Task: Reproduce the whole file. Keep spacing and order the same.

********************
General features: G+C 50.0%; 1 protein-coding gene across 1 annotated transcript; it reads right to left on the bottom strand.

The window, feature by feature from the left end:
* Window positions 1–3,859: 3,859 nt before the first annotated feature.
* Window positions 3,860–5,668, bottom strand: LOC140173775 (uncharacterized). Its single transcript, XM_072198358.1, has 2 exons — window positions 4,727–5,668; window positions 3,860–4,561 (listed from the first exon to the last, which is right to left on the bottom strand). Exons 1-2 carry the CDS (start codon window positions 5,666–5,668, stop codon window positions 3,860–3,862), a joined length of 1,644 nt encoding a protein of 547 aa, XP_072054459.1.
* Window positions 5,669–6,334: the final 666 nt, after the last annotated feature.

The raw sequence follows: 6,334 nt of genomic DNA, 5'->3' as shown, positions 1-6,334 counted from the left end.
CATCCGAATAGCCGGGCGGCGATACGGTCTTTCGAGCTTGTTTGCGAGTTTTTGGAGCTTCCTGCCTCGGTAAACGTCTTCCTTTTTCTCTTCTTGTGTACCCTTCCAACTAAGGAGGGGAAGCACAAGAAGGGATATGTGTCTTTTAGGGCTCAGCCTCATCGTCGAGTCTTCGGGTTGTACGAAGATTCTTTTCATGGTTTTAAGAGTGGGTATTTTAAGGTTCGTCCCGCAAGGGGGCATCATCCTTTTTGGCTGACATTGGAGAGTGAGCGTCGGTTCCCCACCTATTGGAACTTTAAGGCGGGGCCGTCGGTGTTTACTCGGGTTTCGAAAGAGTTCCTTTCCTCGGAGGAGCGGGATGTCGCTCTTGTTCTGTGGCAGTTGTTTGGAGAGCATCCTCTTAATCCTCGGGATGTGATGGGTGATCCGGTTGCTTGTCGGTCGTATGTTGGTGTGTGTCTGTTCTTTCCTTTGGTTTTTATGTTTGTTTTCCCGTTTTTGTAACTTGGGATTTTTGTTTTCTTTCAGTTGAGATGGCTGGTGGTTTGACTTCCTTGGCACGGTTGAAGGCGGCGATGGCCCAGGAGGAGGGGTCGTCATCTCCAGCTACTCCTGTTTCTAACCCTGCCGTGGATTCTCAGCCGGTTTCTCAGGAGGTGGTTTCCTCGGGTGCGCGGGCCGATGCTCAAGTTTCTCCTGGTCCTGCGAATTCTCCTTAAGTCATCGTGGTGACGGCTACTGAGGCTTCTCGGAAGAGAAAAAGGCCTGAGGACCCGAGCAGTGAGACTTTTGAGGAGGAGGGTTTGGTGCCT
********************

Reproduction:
General features: G+C 50.0%; 1 protein-coding gene across 1 annotated transcript; it reads right to left on the bottom strand.

The window, feature by feature from the left end:
* Window positions 1–3,859: 3,859 nt before the first annotated feature.
* Window positions 3,860–5,668, bottom strand: LOC140173775 (uncharacterized). Its single transcript, XM_072198358.1, has 2 exons — window positions 4,727–5,668; window positions 3,860–4,561 (listed from the first exon to the last, which is right to left on the bottom strand). Exons 1-2 carry the CDS (start codon window positions 5,666–5,668, stop codon window positions 3,860–3,862), a joined length of 1,644 nt encoding a protein of 547 aa, XP_072054459.1.
* Window positions 5,669–6,334: the final 666 nt, after the last annotated feature.

The raw sequence follows: 6,334 nt of genomic DNA, 5'->3' as shown, positions 1-6,334 counted from the left end.
CATCCGAATAGCCGGGCGGCGATACGGTCTTTCGAGCTTGTTTGCGAGTTTTTGGAGCTTCCTGCCTCGGTAAACGTCTTCCTTTTTCTCTTCTTGTGTACCCTTCCAACTAAGGAGGGGAAGCACAAGAAGGGATATGTGTCTTTTAGGGCTCAGCCTCATCGTCGAGTCTTCGGGTTGTACGAAGATTCTTTTCATGGTTTTAAGAGTGGGTATTTTAAGGTTCGTCCCGCAAGGGGGCATCATCCTTTTTGGCTGACATTGGAGAGTGAGCGTCGGTTCCCCACCTATTGGAACTTTAAGGCGGGGCCGTCGGTGTTTACTCGGGTTTCGAAAGAGTTCCTTTCCTCGGAGGAGCGGGATGTCGCTCTTGTTCTGTGGCAGTTGTTTGGAGAGCATCCTCTTAATCCTCGGGATGTGATGGGTGATCCGGTTGCTTGTCGGTCGTATGTTGGTGTGTGTCTGTTCTTTCCTTTGGTTTTTATGTTTGTTTTCCCGTTTTTGTAACTTGGGATTTTTGTTTTCTTTCAGTTGAGATGGCTGGTGGTTTGACTTCCTTGGCACGGTTGAAGGCGGCGATGGCCCAGGAGGAGGGGTCGTCATCTCCAGCTACTCCTGTTTCTAACCCTGCCGTGGATTCTCAGCCGGTTTCTCAGGAGGTGGTTTCCTCGGGTGCGCGGGCCGATGCTCAAGTTTCTCCTGGTCCTGCGAATTCTCCTTAAGTCATCGTGGTGACGGCTACTGAGGCTTCTCGGAAGAGAAAAAGGCCTGAGGACCCGAGCAGTGAGACTTTTGAGGAGGAGGGTTTGGTGCCT